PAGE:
Less than 50 days until State Election and no Coalition health commitments: MSAV

The Medical Scientists Association of Victoria is very concerned that the Napthine Coalition Government has not produced any policies on healthcare with less than 50 days to go before Victorians elect their next Government.

“It is extremely troubling that we have the Napthine Coalition Government, having been in office for four years, yet to produce a single policy about healthcare and its future,” said Paul Elliott, Executive Officer of the Medical Scientists Association of Victoria.

“The Napthine Government delivered nothing in this year’s budget to address the state’s health problems; and treats Victorians with contempt by not releasing policies so all Victorians know how Napthine intends to deliver world-class healthcare.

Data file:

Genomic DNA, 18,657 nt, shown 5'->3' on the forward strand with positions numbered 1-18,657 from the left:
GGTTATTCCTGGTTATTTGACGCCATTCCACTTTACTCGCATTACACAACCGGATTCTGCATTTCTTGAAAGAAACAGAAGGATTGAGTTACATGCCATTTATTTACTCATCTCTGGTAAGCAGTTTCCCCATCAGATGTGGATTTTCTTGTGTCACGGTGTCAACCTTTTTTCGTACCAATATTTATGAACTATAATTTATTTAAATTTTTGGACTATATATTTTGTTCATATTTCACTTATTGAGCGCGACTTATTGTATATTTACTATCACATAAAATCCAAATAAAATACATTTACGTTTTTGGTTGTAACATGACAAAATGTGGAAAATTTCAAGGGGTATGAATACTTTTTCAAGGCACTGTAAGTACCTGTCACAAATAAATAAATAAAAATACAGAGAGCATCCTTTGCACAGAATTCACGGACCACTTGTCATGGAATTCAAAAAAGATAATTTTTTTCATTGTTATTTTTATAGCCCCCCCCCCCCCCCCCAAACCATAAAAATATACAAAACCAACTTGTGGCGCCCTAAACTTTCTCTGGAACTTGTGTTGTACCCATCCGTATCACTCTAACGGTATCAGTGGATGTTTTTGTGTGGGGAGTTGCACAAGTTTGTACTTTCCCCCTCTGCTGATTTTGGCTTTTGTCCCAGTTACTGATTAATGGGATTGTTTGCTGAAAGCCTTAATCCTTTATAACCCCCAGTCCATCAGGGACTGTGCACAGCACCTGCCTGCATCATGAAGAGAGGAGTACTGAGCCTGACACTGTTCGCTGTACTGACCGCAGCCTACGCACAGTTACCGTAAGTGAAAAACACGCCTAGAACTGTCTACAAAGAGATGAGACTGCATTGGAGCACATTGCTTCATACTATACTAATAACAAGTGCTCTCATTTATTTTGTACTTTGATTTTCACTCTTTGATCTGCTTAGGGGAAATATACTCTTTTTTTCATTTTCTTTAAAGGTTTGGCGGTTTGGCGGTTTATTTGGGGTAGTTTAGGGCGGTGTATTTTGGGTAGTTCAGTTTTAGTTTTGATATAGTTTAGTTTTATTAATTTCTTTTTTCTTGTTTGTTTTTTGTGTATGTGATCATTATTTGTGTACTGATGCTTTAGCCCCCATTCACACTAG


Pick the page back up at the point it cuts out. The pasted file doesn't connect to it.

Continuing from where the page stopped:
“Having shiny advertisements and nicely worded media releases about healthcare doesn’t mean anything without the policies behind them to deliver world’s best healthcare. And to date we have seen nothing from the Napthine Government about how it’s going to deliver world’s best healthcare when it has slashed health funding by $850 million.

“The Napthine Government can’t expect to improve health outcomes by only investing in bricks and mortar while ignoring the need for highly qualified staff, and standing by as essential services, like pathology, are privatised.

“This is about making sure Victoria has the best and brightest scientists, psychologists and pharmacists working in our hospitals and community health centres delivering high quality outcomes for patients.”

Paul Elliott continued:

“To truly improve health care outcomes for Victorians, the state government must invest in its workforce; stop outsourcing services to providers only interested in profits; and end the dumbing down of the workforce required to deliver quality health outcomes to patients.

“The MSAV calls on the Napthine Government to release its policies on healthcare, rethink its healthcare spending and focus on rebuilding the professional health workforce needed to meet growing demand.”

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